Why do we have a two-party system?

Because it’s in the Constitution. Right?

Wrong. The Constitution is not only vague about political parties, I can’t find a sentence in the nation’s document about a single political party.

I am an independent. That means that I do not belong to any political party. Independents bug Democrats and Republicans alike.

Both parties would have us all believe this democratic republic would wither and die without a two-party system.

That’s the way the parties try to make themselves absolutely necessary. They aren’t.

But here’s the way I see the Constitution: Each state can come up with a way to elect and send to Washington two senators and the number of representatives the federal government allows that state.

In the case of West Virginia, the number of representatives is three. I am so old I remember when we sent five — or maybe six. That was before Mountain Mama began to shrivel up and die.

When it comes to the presidency, I believe — but not sure — the Constitution says every state will hold an election on the first Tuesday after the first Monday in November every four years, not to elect a president but to elect electors who will go to Washington later to elect a president.

None of this rigmarole has anything to do with Democrats or Republicans or any other party.

Primaries? Absolutely not necessary and not prescribed by the Constitution. They are creations of political parties, as are party conventions.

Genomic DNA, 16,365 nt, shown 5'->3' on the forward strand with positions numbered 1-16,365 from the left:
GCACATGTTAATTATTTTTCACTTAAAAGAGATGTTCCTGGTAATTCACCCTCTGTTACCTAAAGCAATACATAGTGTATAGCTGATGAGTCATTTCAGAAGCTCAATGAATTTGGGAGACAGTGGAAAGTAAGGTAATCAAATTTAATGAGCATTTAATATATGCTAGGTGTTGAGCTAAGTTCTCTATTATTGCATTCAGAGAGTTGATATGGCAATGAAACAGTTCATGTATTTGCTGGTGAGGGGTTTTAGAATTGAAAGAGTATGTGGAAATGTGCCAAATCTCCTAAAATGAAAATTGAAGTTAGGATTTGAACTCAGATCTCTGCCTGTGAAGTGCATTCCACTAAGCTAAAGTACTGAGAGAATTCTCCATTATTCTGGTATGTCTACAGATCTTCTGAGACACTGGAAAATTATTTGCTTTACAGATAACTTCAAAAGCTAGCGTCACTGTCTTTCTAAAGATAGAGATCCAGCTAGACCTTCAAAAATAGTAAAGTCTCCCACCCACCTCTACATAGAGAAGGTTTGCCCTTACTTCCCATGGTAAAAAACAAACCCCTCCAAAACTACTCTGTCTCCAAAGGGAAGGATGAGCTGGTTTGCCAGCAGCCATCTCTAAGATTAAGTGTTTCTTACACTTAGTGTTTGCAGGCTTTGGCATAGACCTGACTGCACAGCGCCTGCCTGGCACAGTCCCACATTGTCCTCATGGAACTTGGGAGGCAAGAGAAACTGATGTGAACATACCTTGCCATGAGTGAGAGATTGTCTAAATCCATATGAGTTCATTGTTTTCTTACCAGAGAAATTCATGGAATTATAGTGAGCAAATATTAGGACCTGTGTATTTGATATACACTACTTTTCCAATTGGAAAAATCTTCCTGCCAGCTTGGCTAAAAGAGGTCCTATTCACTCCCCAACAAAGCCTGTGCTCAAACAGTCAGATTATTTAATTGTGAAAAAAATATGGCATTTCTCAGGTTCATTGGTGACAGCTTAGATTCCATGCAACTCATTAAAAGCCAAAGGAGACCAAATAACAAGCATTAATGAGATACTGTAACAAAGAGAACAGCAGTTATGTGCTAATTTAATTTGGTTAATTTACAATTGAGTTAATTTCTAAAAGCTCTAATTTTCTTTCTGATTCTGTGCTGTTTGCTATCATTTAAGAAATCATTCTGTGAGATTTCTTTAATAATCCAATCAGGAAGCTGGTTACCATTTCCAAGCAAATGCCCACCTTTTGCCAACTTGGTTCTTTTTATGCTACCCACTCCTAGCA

What say we do away with parties and primary elections and allow everyone who wants to run for any political office to put their names on the ballot and, once the elections are over, count everything and the one who gets the most votes gets the office he or she seeks.

Too complicated, you say? Too chaotic? Remember this: In most presidential elections, about 42 percent of the registered voters don’t vote. Most of those people would say they don’t vote because the candidates of neither party appeal to them and they don’t see either party sending up candidates in the primary election who are worthy to be elected.

I have been an independent for 50 years, and there hasn’t been an election during that time when I haven’t had to hold my nose more than once when I pulled a lever.

I know nothing will change just because I suggest a more democratic way of holding elections. But that doesn’t mean we shouldn’t have more than two parties or no parties at all.

If the parties disappear, there would be less hanky panky and, I suspect, a lot less political stupidity.

Dave Peyton is on Facebook. His email address is davepeyton@comcast.net.

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